hospice movement in America is an organized
voluntary effort to enhance health care for dying people and their families.
Hospices, expanding rapidly as a vital component of health care, provide a
compassionate way for terminally ill patients to approach death naturally in a
supportive environment and surrounded by family members. Hospices foster
personal care, comfort, and full living, with attention to physical, emotional,
and spiritual needs, especially those relating to pain and grief. The enactment
in recent years of a permanent Medicare hospice benefit and an optional
Medicaid benefit makes this care a possibility for more Americans.
most important focus of hospice care is concern for patients and their
families. This emphasis on the sanctity of human life and the dignity and worth
of every individual is exactly why we set aside a time to salute the
professional staffs of our Nation's approximately 1,700 hospices and the
thousands of volunteers who give freely of themselves in this endeavor.
Congress, by House Joint Resolution 234, has designated November 1987 as
``National Hospice Month'' and has authorized and requested the President to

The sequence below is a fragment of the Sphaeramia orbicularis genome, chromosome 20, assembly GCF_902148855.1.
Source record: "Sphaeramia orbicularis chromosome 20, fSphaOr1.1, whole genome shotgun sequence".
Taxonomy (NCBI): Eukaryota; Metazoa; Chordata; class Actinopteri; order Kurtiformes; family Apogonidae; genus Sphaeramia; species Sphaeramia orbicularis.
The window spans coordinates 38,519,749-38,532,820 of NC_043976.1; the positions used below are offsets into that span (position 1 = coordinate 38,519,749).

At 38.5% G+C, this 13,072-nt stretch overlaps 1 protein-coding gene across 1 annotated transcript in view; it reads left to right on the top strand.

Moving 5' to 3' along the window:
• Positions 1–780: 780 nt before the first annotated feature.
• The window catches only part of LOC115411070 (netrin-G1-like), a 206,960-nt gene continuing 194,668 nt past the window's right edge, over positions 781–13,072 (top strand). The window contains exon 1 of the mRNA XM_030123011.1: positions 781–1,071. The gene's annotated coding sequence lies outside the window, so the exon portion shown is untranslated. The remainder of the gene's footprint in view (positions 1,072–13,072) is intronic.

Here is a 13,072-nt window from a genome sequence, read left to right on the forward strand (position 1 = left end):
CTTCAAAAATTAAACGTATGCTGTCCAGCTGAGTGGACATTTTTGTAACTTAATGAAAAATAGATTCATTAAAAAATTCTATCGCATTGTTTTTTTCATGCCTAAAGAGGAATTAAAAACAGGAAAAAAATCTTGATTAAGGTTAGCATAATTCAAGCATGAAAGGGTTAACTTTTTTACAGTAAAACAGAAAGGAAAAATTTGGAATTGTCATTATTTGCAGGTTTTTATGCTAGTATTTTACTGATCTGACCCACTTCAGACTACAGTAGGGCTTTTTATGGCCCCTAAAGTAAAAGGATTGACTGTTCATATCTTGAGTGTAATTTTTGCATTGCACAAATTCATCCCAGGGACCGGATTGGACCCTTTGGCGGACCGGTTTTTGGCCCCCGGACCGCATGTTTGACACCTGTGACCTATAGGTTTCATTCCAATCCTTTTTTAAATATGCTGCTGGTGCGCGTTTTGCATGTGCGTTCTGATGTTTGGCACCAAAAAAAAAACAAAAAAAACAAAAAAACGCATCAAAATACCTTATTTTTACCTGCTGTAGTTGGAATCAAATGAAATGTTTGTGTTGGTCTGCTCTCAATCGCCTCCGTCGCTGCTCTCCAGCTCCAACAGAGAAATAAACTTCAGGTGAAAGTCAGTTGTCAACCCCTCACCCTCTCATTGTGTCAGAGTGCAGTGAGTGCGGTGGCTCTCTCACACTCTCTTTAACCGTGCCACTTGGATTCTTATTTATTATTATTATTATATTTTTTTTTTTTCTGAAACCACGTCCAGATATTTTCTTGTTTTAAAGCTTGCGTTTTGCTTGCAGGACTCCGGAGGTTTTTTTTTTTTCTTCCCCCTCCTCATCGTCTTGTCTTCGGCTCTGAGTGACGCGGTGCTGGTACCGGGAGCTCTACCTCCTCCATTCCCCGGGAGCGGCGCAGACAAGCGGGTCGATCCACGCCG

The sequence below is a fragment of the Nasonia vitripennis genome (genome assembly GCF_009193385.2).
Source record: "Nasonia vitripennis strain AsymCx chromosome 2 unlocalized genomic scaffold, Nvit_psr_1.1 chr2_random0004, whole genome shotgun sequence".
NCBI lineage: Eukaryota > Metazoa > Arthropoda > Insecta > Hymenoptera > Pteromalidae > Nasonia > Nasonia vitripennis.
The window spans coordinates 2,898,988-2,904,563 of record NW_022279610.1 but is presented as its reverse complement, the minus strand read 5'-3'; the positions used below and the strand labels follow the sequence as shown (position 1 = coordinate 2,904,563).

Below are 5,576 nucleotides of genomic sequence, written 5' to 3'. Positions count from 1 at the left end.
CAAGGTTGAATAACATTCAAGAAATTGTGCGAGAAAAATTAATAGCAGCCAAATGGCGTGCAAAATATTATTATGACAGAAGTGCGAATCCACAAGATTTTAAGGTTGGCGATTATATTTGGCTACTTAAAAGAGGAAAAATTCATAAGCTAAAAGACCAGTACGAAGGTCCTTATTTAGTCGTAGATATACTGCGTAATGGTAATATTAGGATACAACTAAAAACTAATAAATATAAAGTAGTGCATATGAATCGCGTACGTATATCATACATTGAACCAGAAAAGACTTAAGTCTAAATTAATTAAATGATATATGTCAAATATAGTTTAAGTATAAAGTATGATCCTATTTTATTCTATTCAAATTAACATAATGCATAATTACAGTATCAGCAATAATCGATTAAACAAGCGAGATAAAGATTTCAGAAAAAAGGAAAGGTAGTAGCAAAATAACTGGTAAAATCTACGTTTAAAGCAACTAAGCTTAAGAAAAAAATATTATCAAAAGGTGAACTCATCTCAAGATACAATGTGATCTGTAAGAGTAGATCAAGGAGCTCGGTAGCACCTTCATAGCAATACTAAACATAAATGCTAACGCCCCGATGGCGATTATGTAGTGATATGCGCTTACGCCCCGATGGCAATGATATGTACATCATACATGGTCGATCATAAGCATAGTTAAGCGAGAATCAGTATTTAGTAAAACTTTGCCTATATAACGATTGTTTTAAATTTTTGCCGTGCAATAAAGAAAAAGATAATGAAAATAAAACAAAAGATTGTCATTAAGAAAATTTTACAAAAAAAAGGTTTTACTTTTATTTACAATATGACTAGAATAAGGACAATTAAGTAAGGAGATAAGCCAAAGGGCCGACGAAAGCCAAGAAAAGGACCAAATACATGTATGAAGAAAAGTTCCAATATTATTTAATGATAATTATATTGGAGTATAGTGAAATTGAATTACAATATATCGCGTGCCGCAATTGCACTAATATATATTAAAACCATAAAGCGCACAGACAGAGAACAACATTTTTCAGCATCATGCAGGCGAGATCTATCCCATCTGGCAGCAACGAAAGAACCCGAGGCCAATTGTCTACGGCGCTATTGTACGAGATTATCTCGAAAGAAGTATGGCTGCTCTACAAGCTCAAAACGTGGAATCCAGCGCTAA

issue a proclamation in observance of this month.
Therefore, I, Ronald Reagan, President of the United States of
America, do hereby proclaim November 1987 as National
Hospice Month. I urge all government agencies, the health care community,
appropriate private organizations, and the people of the United States to observe the month of
November with appropriate programs and activities to recognize and support hospice
Witness Whereof, I have hereunto set my hand this twenty-ninth day of October,
in the year of our Lord nineteen hundred and eighty-seven, and of the Independence of the United States of
America the two hundred and twelfth.
with the Office of the Federal Register, , October
Note: The proclamation
was released by the Office of the Press Secretary on October 30.